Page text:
A123 is a brand name of lithium ion phosphate battery used in many EV even full car applications.. A123 cells are known to be of high quality and capable of having high-amp discharge rates with long life expectancy of over 1000 charges. They can provide large amounts of power and have been used in racing applications as well as electric car builds. Chrysler has chosen to use A123 cells in their electric cars.

Having built a 13s4p battery to the best of my ability and hooked it up to my 48V 1000W ebike conversion kit…. the lights on the throttle turned on and the wheel spun! Initially I thought the project was a success but after mounting the battery and controller onto the bike and taking the bike for a test spin I ran into a major problem.

After writing my question, I did more research on these cells regarding overcharging and over-discharging and I see where you’re coming from regarding not having connections between the parallel cell blocks to smooth out differences between individual cells. So as a permanent installation, it’s not going to work. However, I’ve had another thought, which I’ve put at the final paragraph.

Work in a clean area free of clutter. When you have exposed contacts of many battery cells all wired together, the last thing you want is to accidentally lay the battery down on a screwdriver or other metallic object. I once nearly spilled a box of paperclips on the top of an exposed battery pack while trying to move it out of the way. I can only imagine the fireworks show that would have caused.

As long as you monitor your pack voltage so you don’t go too low during rides, then yes that would work. You’d simply run your discharge negative wire straight from the -1 terminal of your battery out to your controller, instead of from your -1 terminal to your BMS’s B- pad. But that removes the ability for the BMS to cut off the current when the voltage goes too low, so you’ve got to watch for that.

You’ll notice that for my charge wires I used larger diameter wires than the sense wires that came with the BMS. That’s because charging will deliver more current than those sense wires will. Also, you’ll notice the discharge wires (including the B- pad to batteries for electric scooters canada negative terminal of the pack) are the thickest wires of all of them, as these will carry the entire power of the whole pack during discharging. I used 16 awg for the charge wires and 12 awg for the discharge wires.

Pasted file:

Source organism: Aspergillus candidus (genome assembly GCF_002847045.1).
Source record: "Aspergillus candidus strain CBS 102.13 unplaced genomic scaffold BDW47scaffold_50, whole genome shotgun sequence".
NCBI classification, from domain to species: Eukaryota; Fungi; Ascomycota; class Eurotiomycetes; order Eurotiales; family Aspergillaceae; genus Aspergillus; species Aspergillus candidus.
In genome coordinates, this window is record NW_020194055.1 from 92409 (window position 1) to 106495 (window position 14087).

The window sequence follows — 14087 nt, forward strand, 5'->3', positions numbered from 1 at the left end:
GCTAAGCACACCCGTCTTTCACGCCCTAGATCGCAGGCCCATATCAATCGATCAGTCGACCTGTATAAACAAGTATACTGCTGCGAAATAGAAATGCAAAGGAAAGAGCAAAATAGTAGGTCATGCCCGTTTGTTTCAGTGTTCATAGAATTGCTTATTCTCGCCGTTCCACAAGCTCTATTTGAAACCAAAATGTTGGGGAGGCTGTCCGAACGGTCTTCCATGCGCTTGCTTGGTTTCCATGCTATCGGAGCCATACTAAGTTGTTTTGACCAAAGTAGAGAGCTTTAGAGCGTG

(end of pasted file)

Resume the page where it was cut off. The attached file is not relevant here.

A higher voltage setup therefore needs fewer amp-hours to deliver the same range. So a 24V 8Ah battery can deliver 192 watt-hours, while a 48V 4Ah pack also has 192 watt-hours. Assuming that both batteries are of the same chemistry, then you could expect they would weigh the same, cost the same, and provide the same performance on appropriately designed ebikes (ie, one designed for 24V and the other for 48V).

36V 10ah Lithium battery (Included with the battery is the charger and mounting Bracket). Standard 26 in Front Wheel 500w brushless motor hub (works with V-brake or disc brakes). Pedal Assistance syst…

One other disadvantage of lithium batteries that isn’t talked about often, but should be, is their potential for theft. Lithium ebike batteries have become huge targets by bike thieves as a result of their combination of small size and high price tags (the same factors that keep shaving razor cartridges behind lock and key at the drug store). Thieves see an easy target and ample resale market, meaning you have to be extra careful about locking your ebike up and leaving it alone in public.

NiMH-Nickel Metal Hydride. This was the battery of choice for military application and the first-gen Prius hybrid car. Very reliable and stable, with a long cycle life. It has a high nickel content, so its expensive now (but the nickel can be re-cycled). With a low C-rate, you need a very big battery to draw high peak amps. Perhaps not a problem on a car with its huge battery pack, but on a bicycle, the smaller pack restricts the user to low amp-draw performance.

My question for you is, if I just want to run a BMS for balance charge purposes only and want to wire the battery discharge directly to the motor how would I do that? Would that be a good solution as long as I monitor battery pack voltage during rides?

I’ve checked with a few people that have bought 220V european welders and used them in the US, and they all say they work fine (besides one that broke a few months later from an unrelated issue). As far as I can tell, regardless of whether its half or full phase, the transformer inside still sees the approximately 220V it’s looking for. Have you tested yours on 220V yet?

I bought a triangle pack in March 2016…. I reported the issue to EM3ev and they were very concerned. Asked me to do a few tests and it was determined that the battery had a faulty BMS….. They did a replacement pack with upgraded batteries for free….. I …

“electric bike build diy battery pack”

I like to cut most of my nickel strip in advance so I can just weld straight through without breaking my flow to stop and cut more nickel. I measured out the width of three cells and cut enough nickel strip to weld the top and bottoms of 10 sets of 3 cells, meaning 20 strips of nickel that were each 3 cells wide, plus a couple spares in case I messed anything up.